Just what everybody needs; a canoe in their living room. I mean really, how many people use their living rooms for anything but a place to put stuff?
All about Canoes
This canoe is a 15'6" version of Ted Moore's Hiawatha Design. I spaced out the middle sections a bit to stretch the boat 6". I built a strongback out of metal studs and U channel and screwed the 3/8" particle board molds to crosspieces on the strongback.
The whole thing was levelled on sawhorses which were then nailed through the carpet (!) into the subfloor to prevent movement. Cedar boards were ripped and bead and cove edges routed on each piece. The canoe was stripped in about two months, working when I felt like it and taking my time to get it right. Only occasionally did I get frustrated and tear off old work I was dissatisfied with.
I started planking at the sheer line and worked my way up (down the finished boat) doing a couple of strips at a time on each side. This prevents the boat from developing a twist. At the right you can see the strongback as well as the stem form with a small inner stem bent around the form. Each strip was glued to the previous strip w/ regular yellow wood glue and stapled to the form until it was dry. (Wood glue was easy to use and clean up; since the boat was getting an epoxy/fiberglass covering I wasn't worried about it's lack of water resistance.)
Next the planked hull was carried out to the garage. Before commencing building I had measured the exits in the house and determined that it would be impossible to take the boat out through a door without tilting the boat/mold combination. I feared this would crack the planking so I planned to take the boat out through the living room window. As planned it fit with 1" to spare! From then it was a short trip to the garage which was now warming up with the approach of spring and I began sanding and fairing the hull.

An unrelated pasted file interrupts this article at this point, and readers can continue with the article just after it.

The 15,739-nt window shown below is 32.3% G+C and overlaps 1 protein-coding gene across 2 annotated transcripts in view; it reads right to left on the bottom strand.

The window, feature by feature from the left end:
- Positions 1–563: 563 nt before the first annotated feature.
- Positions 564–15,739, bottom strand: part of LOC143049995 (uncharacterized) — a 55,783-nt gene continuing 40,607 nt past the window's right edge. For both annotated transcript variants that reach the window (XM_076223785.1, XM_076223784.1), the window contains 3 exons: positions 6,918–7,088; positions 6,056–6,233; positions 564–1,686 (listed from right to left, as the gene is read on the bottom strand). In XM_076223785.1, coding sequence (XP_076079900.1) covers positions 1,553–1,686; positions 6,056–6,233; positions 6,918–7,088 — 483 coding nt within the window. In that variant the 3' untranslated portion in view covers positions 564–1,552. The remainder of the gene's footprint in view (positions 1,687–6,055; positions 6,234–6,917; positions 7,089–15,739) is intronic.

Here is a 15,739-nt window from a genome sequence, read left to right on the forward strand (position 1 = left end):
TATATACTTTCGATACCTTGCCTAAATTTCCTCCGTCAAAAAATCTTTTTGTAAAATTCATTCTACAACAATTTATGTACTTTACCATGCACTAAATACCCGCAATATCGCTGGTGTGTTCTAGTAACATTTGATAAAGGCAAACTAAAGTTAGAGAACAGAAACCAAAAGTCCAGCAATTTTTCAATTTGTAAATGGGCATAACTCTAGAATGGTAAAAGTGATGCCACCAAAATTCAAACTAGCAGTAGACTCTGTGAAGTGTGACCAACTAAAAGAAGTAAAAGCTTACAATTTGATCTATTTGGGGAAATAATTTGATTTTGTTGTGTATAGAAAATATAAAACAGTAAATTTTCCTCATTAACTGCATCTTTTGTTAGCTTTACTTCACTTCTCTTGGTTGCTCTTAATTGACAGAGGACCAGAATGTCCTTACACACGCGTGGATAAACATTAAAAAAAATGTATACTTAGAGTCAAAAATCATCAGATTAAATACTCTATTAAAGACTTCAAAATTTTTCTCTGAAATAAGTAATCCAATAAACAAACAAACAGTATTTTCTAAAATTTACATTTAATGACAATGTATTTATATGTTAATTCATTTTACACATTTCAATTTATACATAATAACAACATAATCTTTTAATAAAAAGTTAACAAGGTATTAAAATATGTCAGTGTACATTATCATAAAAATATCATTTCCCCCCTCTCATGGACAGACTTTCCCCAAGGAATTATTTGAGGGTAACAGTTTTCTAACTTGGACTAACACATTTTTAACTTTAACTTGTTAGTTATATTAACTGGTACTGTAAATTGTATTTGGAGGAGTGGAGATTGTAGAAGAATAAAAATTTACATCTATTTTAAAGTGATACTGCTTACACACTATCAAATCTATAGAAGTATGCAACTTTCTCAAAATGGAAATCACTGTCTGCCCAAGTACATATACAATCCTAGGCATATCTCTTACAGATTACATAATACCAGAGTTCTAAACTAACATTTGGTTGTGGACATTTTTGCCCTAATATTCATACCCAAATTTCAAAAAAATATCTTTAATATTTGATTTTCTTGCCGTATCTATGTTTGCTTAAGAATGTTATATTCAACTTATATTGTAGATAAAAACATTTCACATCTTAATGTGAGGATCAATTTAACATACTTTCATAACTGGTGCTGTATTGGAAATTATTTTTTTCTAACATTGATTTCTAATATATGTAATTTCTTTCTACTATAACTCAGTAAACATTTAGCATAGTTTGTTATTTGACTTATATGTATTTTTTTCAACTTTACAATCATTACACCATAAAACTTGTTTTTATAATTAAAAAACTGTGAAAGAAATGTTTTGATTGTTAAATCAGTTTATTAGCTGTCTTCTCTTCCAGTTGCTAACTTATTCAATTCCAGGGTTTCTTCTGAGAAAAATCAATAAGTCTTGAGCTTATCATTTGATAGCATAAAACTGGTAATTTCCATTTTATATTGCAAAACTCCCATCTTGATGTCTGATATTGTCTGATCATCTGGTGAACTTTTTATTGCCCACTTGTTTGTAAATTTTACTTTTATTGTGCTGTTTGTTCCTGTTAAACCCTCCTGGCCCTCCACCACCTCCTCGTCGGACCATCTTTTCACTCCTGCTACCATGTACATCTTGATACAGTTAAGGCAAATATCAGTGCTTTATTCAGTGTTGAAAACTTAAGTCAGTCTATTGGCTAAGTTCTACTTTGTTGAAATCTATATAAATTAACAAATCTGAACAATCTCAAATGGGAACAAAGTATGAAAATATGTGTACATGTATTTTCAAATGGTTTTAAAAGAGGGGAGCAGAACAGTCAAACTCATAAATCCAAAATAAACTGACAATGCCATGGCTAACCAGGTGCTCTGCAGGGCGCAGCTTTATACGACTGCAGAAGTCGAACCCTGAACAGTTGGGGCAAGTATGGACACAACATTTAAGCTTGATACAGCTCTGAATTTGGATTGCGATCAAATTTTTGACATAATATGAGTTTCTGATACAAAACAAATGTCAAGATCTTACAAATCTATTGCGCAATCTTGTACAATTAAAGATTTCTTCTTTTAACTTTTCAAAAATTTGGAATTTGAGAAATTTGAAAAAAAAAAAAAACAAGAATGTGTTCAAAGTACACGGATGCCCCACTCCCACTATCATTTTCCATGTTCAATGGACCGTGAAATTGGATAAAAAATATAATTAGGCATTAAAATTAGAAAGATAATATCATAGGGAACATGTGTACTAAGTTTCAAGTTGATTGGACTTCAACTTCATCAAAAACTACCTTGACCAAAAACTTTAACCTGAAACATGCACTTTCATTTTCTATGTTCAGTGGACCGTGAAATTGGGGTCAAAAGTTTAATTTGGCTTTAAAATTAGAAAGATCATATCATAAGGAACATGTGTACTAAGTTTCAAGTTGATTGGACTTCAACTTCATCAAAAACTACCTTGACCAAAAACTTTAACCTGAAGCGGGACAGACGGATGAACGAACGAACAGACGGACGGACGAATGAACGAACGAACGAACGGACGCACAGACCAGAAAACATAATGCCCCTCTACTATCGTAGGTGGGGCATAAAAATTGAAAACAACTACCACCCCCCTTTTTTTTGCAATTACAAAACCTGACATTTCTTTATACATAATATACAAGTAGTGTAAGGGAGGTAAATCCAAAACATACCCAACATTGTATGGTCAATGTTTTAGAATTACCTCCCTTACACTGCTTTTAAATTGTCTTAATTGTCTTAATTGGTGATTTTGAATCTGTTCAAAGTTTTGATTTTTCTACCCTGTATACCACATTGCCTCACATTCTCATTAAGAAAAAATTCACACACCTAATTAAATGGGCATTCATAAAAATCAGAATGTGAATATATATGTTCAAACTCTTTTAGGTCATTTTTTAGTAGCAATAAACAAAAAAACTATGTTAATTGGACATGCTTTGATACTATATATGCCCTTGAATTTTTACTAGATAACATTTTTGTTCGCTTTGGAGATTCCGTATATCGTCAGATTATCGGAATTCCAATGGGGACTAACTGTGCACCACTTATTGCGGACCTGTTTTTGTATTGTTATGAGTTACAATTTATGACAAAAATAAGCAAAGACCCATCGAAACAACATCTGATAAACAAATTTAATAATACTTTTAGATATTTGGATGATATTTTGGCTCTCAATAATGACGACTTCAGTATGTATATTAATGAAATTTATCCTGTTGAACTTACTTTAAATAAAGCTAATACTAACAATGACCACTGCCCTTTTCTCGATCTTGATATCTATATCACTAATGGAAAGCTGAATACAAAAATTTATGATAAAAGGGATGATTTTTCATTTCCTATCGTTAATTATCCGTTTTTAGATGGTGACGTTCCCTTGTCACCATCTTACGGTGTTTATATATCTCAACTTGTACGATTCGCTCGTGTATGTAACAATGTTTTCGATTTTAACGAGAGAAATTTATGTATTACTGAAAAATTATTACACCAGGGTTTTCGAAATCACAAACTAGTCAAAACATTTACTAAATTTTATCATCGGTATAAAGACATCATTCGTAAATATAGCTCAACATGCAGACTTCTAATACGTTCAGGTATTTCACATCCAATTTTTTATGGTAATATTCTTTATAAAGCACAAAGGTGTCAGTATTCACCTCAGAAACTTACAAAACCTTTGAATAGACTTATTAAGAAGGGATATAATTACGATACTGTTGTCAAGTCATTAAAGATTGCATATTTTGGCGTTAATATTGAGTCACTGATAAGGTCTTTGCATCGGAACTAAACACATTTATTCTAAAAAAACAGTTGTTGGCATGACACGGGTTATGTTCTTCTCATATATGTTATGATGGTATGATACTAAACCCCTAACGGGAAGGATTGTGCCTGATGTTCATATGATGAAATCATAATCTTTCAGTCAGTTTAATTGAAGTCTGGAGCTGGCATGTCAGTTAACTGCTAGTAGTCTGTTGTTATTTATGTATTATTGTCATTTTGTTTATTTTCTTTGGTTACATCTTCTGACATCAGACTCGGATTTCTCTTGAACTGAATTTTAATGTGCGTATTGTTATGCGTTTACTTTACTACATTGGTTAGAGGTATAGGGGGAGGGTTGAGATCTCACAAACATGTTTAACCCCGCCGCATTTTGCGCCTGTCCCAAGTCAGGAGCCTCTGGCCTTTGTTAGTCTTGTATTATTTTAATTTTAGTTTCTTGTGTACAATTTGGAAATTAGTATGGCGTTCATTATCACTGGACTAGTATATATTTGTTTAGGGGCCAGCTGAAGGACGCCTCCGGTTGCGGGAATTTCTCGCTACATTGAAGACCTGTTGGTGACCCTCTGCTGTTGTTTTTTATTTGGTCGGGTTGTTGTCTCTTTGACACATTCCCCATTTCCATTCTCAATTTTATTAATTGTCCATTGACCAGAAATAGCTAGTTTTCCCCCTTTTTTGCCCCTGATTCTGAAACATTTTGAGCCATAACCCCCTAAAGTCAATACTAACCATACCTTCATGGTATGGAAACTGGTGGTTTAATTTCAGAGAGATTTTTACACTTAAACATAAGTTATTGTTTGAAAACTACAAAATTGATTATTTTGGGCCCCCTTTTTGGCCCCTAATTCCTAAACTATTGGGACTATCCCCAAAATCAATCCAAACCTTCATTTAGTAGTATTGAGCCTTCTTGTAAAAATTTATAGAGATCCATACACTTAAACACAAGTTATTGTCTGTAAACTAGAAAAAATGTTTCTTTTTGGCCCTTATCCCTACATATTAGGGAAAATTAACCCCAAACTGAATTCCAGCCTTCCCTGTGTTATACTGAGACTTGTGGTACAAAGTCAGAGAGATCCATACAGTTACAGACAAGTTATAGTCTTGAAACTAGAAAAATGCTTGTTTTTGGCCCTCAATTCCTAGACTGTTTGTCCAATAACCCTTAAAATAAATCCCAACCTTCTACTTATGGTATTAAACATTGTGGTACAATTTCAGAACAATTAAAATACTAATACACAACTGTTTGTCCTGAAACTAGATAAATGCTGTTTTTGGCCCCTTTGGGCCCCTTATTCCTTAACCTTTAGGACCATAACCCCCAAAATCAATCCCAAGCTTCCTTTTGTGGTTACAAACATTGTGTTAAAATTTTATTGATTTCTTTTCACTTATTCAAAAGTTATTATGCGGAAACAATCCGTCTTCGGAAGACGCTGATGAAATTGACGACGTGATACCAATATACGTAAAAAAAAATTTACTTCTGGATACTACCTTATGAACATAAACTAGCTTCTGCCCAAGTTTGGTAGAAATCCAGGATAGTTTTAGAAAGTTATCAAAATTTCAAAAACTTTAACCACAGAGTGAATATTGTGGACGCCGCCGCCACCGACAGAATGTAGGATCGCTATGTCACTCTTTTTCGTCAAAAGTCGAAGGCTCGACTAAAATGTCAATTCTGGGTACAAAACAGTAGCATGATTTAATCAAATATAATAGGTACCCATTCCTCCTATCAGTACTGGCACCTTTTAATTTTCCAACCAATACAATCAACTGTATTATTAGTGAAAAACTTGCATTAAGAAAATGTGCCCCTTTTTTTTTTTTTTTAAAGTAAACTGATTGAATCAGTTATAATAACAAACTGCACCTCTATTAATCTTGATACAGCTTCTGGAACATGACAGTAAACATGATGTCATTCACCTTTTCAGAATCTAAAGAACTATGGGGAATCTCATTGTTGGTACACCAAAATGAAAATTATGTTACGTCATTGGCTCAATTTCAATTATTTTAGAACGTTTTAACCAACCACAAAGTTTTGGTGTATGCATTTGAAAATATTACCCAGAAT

Next the inside of the canoe was sanded, a reinforcing interior keel of ash added and then we fiberglassed again! Outer stems were laminated on, ash inwales and outwales glued into place and cherry decks added fore and aft. Instead of hanging the seats I glued cleats on the sides and screwed the seats into the cleats. An ash thwart was shaped and installed, but in hindsight I would use a regular canoe yoke next time. Finished weight was just about 43lbs.
At right a close up of the finished product. The accent strip was built up from cedar and redwood, stacked and then sawn vertically and sanded. Notice the dark colored "bungs" on the ash outwale. These really are the end grain from regular hardwood dowels that I used to fasten the inwales and outwales to the boat. No metal fasteners were permanently used in the construction of the boat; just wood and epoxy.
At left the grand launching. A very tender boat for those used to big plastic tripping canoes, but once you get used to it no problem! Sitting in the stern with it's fine lines I could heel the boat to one side and still keep it tracking straight while paddling on one side only. I could even make it turn to the side I was paddling on just by leaning and shifting my weight. If the wind picked up the bow would act as a sail and turn me off course so I would move to the center thwart, kneel and paddle there. While not suited for white water because of it's construction, I did venture through some Class 1 riffles and even some that bordered on Class 2. I paddled the boat for about 5 years and then sold it through a marine consignment shop and bought a bandsaw with the proceeds.
My wife then helped me (again!) with the fiberglassing and brushing out the drips in the epoxy. At left, the finished product from 'glassing the exterior. Below left, the molds have been removed and the boat turned right side up.